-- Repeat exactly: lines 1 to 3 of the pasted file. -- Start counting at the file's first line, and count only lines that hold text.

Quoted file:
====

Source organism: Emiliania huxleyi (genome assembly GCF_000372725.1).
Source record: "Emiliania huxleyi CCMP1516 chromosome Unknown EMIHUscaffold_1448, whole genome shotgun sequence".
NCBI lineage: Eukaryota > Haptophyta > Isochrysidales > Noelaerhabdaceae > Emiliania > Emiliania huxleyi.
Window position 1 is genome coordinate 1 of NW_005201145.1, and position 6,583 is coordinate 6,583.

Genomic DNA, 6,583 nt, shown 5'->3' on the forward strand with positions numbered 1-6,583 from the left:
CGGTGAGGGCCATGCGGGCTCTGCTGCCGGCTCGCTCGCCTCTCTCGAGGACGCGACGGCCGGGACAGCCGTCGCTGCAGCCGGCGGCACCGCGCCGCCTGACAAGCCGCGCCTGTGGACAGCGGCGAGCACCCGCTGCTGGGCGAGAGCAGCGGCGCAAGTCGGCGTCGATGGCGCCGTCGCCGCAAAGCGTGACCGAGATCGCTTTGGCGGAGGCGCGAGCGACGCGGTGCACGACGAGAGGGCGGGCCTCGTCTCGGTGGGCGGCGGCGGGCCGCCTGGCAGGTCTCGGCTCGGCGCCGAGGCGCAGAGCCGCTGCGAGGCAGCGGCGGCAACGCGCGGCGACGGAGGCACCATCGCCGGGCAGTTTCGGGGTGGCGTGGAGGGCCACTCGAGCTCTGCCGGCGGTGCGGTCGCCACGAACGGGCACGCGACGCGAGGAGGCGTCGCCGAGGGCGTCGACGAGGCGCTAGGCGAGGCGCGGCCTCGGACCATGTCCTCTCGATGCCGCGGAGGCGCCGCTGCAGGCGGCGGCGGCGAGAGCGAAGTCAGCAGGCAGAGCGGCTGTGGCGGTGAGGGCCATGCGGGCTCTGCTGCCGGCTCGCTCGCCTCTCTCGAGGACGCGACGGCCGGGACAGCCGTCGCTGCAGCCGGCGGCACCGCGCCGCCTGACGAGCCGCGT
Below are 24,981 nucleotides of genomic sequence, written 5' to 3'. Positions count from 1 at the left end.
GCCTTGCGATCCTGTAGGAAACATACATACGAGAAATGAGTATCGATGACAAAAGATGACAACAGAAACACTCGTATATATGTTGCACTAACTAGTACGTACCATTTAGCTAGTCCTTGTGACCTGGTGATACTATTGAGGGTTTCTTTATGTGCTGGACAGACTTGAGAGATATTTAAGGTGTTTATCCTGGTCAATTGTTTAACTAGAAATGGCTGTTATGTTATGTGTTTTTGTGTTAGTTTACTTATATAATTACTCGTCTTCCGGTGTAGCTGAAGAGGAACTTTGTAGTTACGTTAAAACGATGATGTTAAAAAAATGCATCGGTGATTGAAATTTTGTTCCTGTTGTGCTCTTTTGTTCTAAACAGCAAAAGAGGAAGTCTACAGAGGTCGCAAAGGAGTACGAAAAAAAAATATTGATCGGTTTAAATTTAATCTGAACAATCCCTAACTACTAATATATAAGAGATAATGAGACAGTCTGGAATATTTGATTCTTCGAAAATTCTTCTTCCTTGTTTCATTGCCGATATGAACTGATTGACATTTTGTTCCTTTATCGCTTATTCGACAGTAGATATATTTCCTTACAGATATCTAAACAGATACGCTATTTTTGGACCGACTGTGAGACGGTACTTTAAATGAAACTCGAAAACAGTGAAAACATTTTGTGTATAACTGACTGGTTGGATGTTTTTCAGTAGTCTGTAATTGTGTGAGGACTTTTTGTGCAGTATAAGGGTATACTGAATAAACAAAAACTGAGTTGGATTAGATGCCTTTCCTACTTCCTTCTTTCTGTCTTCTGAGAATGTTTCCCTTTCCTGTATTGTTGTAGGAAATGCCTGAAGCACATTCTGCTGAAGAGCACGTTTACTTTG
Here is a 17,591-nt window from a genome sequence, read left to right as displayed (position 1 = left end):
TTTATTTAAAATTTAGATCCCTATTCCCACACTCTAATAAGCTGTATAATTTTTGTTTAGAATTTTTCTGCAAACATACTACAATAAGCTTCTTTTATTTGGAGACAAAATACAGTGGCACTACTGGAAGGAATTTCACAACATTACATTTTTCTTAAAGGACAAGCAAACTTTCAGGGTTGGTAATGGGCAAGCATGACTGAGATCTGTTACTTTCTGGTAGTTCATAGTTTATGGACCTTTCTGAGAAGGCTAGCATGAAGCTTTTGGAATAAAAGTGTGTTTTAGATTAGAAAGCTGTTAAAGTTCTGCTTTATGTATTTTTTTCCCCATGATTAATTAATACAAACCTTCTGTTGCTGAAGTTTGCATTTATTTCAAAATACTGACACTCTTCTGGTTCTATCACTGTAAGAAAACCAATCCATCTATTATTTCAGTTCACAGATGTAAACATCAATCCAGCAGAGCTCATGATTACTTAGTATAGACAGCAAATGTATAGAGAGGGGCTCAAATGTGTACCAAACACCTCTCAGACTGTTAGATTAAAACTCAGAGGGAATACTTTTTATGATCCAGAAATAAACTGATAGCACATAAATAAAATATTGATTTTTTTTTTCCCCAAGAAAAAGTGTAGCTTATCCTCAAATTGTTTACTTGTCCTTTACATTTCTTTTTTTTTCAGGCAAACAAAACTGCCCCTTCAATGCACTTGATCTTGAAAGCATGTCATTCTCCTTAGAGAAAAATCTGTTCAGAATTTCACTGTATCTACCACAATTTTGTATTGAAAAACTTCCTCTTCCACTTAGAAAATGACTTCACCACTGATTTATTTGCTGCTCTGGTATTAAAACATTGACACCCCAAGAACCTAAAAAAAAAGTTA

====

Source organism: Emiliania huxleyi (genome assembly GCF_000372725.1).
Source record: "Emiliania huxleyi CCMP1516 chromosome Unknown EMIHUscaffold_1448, whole genome shotgun sequence".
NCBI lineage: Eukaryota > Haptophyta > Isochrysidales > Noelaerhabdaceae > Emiliania > Emiliania huxleyi.